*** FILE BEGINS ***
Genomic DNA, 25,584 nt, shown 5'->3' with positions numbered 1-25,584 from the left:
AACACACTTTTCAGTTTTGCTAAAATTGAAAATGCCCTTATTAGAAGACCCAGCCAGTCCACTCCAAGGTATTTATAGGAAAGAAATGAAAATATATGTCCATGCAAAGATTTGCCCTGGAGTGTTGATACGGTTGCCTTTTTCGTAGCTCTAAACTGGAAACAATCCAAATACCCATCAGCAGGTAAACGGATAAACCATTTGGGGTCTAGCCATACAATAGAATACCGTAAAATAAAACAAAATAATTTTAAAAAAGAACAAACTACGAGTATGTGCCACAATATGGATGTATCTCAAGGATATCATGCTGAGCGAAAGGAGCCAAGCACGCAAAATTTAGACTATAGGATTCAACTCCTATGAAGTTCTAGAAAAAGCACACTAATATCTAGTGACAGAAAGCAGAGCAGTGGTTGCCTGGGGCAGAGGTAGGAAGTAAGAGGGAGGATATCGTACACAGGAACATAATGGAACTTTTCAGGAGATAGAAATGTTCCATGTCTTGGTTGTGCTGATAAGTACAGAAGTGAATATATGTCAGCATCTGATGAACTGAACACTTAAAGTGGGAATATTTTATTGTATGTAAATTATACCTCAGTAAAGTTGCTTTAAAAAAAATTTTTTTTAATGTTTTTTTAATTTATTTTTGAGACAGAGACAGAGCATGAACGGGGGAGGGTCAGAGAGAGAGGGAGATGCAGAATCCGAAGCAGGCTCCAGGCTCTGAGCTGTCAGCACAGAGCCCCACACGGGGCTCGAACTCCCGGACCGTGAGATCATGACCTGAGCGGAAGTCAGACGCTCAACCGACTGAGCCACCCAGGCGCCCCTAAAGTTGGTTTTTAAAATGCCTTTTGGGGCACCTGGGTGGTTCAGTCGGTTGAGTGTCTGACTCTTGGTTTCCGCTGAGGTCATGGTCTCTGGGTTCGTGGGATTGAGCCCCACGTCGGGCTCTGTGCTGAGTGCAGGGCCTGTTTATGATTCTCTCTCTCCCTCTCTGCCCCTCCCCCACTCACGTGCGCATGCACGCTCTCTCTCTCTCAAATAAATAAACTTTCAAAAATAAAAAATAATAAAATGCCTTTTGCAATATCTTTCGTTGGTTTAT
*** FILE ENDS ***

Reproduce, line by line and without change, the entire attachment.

Genomic DNA, 25,584 nt, shown 5'->3' with positions numbered 1-25,584 from the left:
AACACACTTTTCAGTTTTGCTAAAATTGAAAATGCCCTTATTAGAAGACCCAGCCAGTCCACTCCAAGGTATTTATAGGAAAGAAATGAAAATATATGTCCATGCAAAGATTTGCCCTGGAGTGTTGATACGGTTGCCTTTTTCGTAGCTCTAAACTGGAAACAATCCAAATACCCATCAGCAGGTAAACGGATAAACCATTTGGGGTCTAGCCATACAATAGAATACCGTAAAATAAAACAAAATAATTTTAAAAAAGAACAAACTACGAGTATGTGCCACAATATGGATGTATCTCAAGGATATCATGCTGAGCGAAAGGAGCCAAGCACGCAAAATTTAGACTATAGGATTCAACTCCTATGAAGTTCTAGAAAAAGCACACTAATATCTAGTGACAGAAAGCAGAGCAGTGGTTGCCTGGGGCAGAGGTAGGAAGTAAGAGGGAGGATATCGTACACAGGAACATAATGGAACTTTTCAGGAGATAGAAATGTTCCATGTCTTGGTTGTGCTGATAAGTACAGAAGTGAATATATGTCAGCATCTGATGAACTGAACACTTAAAGTGGGAATATTTTATTGTATGTAAATTATACCTCAGTAAAGTTGCTTTAAAAAAAATTTTTTTTAATGTTTTTTTAATTTATTTTTGAGACAGAGACAGAGCATGAACGGGGGAGGGTCAGAGAGAGAGGGAGATGCAGAATCCGAAGCAGGCTCCAGGCTCTGAGCTGTCAGCACAGAGCCCCACACGGGGCTCGAACTCCCGGACCGTGAGATCATGACCTGAGCGGAAGTCAGACGCTCAACCGACTGAGCCACCCAGGCGCCCCTAAAGTTGGTTTTTAAAATGCCTTTTGGGGCACCTGGGTGGTTCAGTCGGTTGAGTGTCTGACTCTTGGTTTCCGCTGAGGTCATGGTCTCTGGGTTCGTGGGATTGAGCCCCACGTCGGGCTCTGTGCTGAGTGCAGGGCCTGTTTATGATTCTCTCTCTCCCTCTCTGCCCCTCCCCCACTCACGTGCGCATGCACGCTCTCTCTCTCTCAAATAAATAAACTTTCAAAAATAAAAAATAATAAAATGCCTTTTGCAATATCTTTCGTTGGTTTAT